Russia Delays Enforcing AIDS Tests for Visitors


Russia on Tuesday delayed indefinitely the enforcement of a controversial law requiring that anyone who wishes to visit the country for more than three months be tested for AIDS.

But Health and Foreign Ministry officials have left no doubt that, as soon as they can work out a way, they intend to require proof that visa applicants are free of the human immunodeficiency virus that causes AIDS.

The law, signed by President Boris N. Yeltsin in April, officially took effect Tuesday. It requires business travelers, students, journalists, teachers, tourists and anyone else wishing to stay for more than three months to submit a certificate stating that he or she has tested negative for HIV, said Foreign Ministry spokesman Mikhail V. Demurin.

But crucial details have yet to be decided, including: exactly which medical authorities could sign such a certificate; how long before a trip here an HIV test would have to be performed, and how tests would be administered to foreigners already in Russia.


Health Ministry officials have said a signed doctor’s certificate would be accepted. But Demurin deepened the confusion Tuesday by saying the certificates would be issued by “the authorized national laboratory or its subsidiaries in countries where Russia has embassies or consulates.”

Western health experts say labs in Russia that test for acquired immune deficiency syndrome are unreliable. Russian law demands that any foreigner infected with HIV be deported.

The new requirement is likely to present tricky issues for the growing number of American companies that want to station employees in Russia. U.S. law prohibits them from requiring employees to submit to an AIDS test; employees who consent to be tested for AIDS for a Russian stint might find their privacy in jeopardy if their results were positive.

Meanwhile, confusion and fear over the new rules have led to many canceled tourist bookings. An earlier version of the law would have required all visitors here, including tourists, to be tested. Although the final version of the law requires testing only for those who plan to stay more than three months, misinformation persists--even among Russian officials.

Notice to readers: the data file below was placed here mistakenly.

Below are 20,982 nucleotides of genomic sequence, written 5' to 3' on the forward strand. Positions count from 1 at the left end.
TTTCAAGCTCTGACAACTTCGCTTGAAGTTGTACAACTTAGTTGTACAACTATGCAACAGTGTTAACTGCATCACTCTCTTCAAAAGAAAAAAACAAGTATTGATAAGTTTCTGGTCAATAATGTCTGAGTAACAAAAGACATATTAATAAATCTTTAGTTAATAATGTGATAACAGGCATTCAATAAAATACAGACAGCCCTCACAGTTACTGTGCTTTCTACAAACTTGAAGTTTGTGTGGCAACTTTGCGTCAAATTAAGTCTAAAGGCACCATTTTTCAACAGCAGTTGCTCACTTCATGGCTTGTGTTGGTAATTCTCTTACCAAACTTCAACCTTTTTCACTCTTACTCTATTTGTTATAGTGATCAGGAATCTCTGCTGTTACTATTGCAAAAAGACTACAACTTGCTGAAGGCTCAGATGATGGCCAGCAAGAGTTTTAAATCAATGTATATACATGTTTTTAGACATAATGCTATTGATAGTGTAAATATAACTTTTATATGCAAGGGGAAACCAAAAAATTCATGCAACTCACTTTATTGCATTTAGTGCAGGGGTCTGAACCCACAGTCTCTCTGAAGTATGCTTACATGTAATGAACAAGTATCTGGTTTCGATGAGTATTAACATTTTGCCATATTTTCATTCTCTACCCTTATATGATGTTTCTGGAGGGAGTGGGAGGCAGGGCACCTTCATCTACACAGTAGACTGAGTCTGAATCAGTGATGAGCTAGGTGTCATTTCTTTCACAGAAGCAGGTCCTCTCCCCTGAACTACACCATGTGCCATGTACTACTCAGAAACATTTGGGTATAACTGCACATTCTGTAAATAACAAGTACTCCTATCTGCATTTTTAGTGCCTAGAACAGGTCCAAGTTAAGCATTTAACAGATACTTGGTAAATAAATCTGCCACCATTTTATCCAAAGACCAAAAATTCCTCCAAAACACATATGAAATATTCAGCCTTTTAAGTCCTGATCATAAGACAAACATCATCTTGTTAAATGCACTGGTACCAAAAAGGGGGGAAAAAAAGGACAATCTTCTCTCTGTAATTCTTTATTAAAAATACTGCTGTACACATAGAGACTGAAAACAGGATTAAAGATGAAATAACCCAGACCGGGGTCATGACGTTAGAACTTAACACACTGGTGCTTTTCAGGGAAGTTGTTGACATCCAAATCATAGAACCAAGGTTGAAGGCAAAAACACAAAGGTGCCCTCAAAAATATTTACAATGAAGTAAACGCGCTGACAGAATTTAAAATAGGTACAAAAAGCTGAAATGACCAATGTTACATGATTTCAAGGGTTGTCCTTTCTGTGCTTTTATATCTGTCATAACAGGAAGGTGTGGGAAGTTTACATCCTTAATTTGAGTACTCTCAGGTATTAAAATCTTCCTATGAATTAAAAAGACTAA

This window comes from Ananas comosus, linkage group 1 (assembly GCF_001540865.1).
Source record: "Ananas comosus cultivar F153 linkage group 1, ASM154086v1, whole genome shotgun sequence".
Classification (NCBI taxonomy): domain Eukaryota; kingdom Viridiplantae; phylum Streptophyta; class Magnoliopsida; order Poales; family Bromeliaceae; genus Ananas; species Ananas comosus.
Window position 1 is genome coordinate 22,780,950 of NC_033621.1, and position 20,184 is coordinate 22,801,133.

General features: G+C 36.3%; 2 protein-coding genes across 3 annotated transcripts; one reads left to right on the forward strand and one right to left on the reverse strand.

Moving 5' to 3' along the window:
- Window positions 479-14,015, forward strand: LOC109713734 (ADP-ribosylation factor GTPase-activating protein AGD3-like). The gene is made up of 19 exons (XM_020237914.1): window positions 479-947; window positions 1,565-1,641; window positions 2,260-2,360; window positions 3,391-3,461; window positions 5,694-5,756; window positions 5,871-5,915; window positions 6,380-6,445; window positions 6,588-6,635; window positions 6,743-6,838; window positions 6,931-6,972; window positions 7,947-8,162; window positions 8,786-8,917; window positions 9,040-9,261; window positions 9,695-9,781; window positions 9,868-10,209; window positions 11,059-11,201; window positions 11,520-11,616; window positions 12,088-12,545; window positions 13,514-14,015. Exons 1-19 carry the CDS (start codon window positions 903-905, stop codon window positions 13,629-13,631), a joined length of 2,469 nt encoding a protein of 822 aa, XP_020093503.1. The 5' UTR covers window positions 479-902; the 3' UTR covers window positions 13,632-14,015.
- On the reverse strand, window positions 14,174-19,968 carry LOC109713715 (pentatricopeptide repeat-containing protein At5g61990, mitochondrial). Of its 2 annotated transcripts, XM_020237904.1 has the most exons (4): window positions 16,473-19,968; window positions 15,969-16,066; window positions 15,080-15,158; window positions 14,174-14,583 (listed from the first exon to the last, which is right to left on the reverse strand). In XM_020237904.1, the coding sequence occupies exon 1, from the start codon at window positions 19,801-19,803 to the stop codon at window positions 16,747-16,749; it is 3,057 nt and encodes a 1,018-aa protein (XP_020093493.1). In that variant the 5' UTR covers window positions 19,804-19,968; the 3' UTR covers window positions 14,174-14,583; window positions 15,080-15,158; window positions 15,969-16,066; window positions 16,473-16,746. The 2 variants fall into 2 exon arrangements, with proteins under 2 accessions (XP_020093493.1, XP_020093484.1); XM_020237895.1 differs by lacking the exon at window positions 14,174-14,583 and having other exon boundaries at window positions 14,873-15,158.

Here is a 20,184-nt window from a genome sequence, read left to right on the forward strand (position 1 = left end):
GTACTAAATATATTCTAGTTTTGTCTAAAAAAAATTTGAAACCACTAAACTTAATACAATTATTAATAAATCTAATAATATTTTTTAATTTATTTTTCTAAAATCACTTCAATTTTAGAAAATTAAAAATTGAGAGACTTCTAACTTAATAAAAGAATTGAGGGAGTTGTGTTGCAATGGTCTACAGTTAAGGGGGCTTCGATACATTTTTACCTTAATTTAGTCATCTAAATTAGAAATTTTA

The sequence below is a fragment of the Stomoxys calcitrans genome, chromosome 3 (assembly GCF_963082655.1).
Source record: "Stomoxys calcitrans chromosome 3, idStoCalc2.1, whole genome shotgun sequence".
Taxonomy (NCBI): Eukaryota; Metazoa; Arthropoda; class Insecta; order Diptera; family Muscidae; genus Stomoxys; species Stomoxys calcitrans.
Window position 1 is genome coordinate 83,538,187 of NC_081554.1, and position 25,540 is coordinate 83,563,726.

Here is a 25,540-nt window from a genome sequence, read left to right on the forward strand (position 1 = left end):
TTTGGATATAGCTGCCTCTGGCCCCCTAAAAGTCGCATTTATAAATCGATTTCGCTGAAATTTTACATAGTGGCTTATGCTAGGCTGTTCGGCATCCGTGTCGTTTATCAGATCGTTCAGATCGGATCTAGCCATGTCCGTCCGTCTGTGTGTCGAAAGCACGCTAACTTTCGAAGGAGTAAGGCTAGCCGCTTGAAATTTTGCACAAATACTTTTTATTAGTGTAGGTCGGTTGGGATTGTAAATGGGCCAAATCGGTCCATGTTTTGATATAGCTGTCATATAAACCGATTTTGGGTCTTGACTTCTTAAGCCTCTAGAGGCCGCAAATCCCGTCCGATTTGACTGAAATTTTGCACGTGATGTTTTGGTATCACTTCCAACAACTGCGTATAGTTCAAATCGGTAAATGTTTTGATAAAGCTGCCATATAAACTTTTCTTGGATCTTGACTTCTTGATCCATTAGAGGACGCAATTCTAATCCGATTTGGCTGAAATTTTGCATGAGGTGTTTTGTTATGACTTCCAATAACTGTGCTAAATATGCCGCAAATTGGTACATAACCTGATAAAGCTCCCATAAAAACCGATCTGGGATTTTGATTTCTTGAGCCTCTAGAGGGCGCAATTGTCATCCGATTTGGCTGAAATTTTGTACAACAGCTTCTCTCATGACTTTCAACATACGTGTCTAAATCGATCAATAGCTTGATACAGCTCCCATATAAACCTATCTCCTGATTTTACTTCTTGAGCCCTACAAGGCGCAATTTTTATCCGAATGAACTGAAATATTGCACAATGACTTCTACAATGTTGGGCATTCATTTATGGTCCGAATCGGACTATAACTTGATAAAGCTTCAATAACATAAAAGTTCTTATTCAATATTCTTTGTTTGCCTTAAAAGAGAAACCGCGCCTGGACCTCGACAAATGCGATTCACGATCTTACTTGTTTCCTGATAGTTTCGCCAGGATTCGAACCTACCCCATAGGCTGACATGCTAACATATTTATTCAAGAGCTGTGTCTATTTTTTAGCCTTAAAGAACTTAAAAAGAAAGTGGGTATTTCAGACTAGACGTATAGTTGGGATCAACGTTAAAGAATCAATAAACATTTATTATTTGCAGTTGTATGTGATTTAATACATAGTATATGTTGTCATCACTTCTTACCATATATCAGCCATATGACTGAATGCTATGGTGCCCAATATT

Last week, 16 tourists who planned to visit St. Petersburg were told by the Russian Consulate in Brussels that they needed AIDS tests to get visas, said Steve Caron, who runs the St. Petersburg International Hostel.

“They were all turned down"--and canceled their trips, he said, adding, “The Russian government always seems to put up obstacles to tourism.” He noted that procedures for getting visas and registering tourists have become more burdensome. The new law, he said, “just creates so many hassles that are so unnecessary.”

Russian lawmakers and some health officials here insist the law is needed to curb the spread of AIDS. Only 154 Russians reportedly have died of AIDS, and just 967 others are known to be HIV-infected, the Health Ministry asserts.

But activists say the real number of those infected is at least 10 times higher and that the number of AIDS cases is growing rapidly. At least 452 HIV-positive foreigners have been deported from the former Soviet Union since 1987.

International health groups, AIDS activists and Russia’s senior AIDS expert have denounced the law. They say it will do nothing to prevent the disease from spreading and, instead, will siphon off money that could better be spent on AIDS education programs.